A couple of years ago, tired of endemic printer problems, I splurged on a big Hewlett Packard Color Laser 2600n. It uses four huge ink cartidges, the black costing $85 and the three color ones $95 each, but I was assured that they held so much ink that they’d last forever and I’d save money in the long run. Now – I print thousands of black-and-white pages a year, and maybe three or four color pages, when I need a Google map. But when the black cartridge runs out on this machine, it seems that I automatically get a message to replace the other ones too, and the machine stops working. So I finally called technical support and got a very nice lady who directed me how to put the machine on “Cartridge Out Override,” or something, though she says it will only work for a couple of weeks. And she explained to me that this machine uses a special “in-line technology,” by which, whenever a page is counted for the black cartridge, one is similarly counted for the cyan, yellow, and magenta cartridges as well. And so it’s built in to the machine, that every time I finish off my black cartridge (or merely every time it clicks off an HP-determined number of allowed pages), I have to go out and pay $370 for four new cartridges. I turned on the “Cartridge Out Override” as she directed, and printed a page in glorious full color: there’s plenty of ink left in those color cartridges that the machine is demanding I replace. I don’t know what’s going to happen after I use the override for two weeks, whether it’s going to turn into a pumpkin or something, but I do know that for $370 every few months I could get a pretty damn nice new printer and treat ‘em like disposables.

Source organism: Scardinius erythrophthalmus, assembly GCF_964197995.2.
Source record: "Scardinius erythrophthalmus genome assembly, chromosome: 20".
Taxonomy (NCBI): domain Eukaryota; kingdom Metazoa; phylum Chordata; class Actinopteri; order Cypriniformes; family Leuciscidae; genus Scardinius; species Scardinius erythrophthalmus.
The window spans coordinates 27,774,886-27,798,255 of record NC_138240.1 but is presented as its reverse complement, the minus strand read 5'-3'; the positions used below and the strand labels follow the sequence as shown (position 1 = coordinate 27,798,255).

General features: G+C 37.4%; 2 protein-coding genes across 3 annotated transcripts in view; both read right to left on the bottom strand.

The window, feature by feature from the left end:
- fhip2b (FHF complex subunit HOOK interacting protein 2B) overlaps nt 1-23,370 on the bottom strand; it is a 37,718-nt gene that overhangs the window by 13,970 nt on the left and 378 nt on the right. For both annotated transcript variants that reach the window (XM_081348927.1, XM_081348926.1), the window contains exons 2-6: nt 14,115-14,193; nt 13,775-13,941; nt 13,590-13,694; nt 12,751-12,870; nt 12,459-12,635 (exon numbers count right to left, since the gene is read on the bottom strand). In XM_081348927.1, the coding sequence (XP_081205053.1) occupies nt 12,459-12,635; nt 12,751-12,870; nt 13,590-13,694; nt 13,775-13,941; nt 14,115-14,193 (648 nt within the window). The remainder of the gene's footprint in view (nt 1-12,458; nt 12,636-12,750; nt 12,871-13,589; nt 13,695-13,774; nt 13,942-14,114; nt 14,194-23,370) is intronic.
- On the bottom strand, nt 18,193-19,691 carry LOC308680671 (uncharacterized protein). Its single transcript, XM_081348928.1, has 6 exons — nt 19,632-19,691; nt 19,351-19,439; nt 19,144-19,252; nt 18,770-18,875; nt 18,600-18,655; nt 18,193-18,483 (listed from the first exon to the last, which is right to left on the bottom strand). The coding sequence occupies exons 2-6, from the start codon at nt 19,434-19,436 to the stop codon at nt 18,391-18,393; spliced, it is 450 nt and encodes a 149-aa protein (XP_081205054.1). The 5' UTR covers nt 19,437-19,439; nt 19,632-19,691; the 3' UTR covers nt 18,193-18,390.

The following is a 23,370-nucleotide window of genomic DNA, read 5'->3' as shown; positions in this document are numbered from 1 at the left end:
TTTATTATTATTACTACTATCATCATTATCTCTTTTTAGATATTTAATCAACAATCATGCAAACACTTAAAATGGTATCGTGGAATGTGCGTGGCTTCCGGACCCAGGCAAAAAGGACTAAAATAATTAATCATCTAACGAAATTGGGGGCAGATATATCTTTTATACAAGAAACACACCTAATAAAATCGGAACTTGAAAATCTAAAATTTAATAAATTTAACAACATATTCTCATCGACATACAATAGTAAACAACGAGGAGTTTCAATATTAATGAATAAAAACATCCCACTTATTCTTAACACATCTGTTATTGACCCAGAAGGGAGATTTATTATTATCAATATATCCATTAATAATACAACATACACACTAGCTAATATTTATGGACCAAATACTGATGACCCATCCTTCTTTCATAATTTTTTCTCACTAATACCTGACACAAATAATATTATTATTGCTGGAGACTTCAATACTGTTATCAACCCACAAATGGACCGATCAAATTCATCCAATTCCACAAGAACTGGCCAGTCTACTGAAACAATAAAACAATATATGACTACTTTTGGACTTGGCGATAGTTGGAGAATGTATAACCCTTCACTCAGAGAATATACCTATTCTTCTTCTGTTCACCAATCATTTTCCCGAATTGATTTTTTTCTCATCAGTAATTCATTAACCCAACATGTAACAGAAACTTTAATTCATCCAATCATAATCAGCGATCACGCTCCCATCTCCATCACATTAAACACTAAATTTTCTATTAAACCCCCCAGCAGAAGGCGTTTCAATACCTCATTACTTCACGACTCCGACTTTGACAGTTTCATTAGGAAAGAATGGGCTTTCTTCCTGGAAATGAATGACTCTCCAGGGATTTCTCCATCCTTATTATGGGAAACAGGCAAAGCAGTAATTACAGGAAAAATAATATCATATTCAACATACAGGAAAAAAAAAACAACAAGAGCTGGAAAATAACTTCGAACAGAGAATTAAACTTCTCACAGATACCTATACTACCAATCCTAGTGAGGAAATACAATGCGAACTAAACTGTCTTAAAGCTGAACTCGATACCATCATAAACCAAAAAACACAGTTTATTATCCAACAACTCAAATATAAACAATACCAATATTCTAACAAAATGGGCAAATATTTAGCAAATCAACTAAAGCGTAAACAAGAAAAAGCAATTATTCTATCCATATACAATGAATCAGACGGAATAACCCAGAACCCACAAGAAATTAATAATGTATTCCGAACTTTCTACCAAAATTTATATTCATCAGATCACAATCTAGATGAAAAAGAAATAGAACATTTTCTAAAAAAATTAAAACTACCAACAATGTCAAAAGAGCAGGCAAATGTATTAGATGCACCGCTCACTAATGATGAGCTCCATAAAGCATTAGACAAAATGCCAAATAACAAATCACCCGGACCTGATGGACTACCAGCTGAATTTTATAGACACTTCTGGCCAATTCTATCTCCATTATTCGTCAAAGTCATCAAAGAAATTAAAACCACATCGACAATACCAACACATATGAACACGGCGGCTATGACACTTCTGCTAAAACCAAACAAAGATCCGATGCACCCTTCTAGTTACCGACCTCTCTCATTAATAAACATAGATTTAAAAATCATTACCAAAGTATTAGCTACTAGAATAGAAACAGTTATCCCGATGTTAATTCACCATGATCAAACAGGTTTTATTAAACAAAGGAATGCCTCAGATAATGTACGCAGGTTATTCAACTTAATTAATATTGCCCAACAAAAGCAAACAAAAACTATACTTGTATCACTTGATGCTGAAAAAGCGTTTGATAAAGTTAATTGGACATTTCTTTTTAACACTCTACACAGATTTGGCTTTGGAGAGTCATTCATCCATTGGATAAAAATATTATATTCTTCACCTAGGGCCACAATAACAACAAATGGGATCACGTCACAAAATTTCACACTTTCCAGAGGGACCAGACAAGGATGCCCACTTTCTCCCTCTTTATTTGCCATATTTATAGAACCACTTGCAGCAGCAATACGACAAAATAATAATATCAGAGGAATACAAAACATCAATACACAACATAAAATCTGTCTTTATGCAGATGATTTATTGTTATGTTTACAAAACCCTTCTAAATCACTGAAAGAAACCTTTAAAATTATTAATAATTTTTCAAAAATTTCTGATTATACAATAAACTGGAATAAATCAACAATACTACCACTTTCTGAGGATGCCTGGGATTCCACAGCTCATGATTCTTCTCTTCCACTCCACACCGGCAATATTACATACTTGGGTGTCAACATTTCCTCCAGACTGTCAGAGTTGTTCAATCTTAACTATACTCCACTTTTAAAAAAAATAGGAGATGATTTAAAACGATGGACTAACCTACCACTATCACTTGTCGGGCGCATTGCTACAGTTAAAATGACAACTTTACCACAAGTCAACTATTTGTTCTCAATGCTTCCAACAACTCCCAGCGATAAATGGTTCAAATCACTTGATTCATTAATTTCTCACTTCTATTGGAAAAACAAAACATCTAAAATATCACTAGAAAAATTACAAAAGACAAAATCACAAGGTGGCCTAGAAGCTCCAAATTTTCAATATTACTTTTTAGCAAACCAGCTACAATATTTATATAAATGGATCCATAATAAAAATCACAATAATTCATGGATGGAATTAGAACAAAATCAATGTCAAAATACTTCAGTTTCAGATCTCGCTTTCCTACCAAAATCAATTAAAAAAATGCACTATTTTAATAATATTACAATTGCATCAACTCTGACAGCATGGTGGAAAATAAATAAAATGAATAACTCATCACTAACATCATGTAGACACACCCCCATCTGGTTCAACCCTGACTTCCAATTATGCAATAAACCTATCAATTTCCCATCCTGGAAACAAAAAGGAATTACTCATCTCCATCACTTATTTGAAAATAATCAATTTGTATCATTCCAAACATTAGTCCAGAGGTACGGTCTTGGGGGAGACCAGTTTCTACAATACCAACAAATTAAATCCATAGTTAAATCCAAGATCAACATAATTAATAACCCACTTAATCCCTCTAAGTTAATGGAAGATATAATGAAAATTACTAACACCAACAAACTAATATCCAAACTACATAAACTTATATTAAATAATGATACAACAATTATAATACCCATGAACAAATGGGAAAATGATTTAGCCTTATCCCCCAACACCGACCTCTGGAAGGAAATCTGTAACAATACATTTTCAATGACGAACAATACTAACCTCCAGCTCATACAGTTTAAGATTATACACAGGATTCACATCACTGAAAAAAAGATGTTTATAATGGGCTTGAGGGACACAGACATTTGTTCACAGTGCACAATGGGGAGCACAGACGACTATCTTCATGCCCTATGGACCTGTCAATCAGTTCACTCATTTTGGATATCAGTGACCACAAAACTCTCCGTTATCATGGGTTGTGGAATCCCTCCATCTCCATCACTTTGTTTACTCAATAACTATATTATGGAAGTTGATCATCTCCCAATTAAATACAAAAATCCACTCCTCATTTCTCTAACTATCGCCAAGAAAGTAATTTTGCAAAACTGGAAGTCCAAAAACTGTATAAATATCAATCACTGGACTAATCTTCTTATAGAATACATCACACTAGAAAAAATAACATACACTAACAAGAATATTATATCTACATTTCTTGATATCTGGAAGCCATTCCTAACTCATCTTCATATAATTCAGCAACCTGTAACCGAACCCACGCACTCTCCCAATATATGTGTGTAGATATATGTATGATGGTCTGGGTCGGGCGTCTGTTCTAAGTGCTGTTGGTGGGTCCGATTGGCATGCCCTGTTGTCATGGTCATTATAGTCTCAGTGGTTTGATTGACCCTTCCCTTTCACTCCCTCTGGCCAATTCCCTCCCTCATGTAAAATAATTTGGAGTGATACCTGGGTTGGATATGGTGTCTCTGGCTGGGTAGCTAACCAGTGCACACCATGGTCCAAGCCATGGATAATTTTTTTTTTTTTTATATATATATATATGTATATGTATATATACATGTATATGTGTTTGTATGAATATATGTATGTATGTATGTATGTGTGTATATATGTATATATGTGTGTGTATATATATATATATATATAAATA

The nice tech support lady had to choose her words carefully to avoid admitting that HP’s “in-line technology” is a gigantic scam, and the lady where I bought the machine, whom I’d consulted first, also hinted that HP was making me buy new cartridges for no reason, without quite acknowledging that it was a scam. But boy, what a lucrative scam HP is running!
UPDATE: I’m certainly not the first to notice. Turns out there’s already a class-action suit against Hewlett Packard for this very practice. Glad to hear it.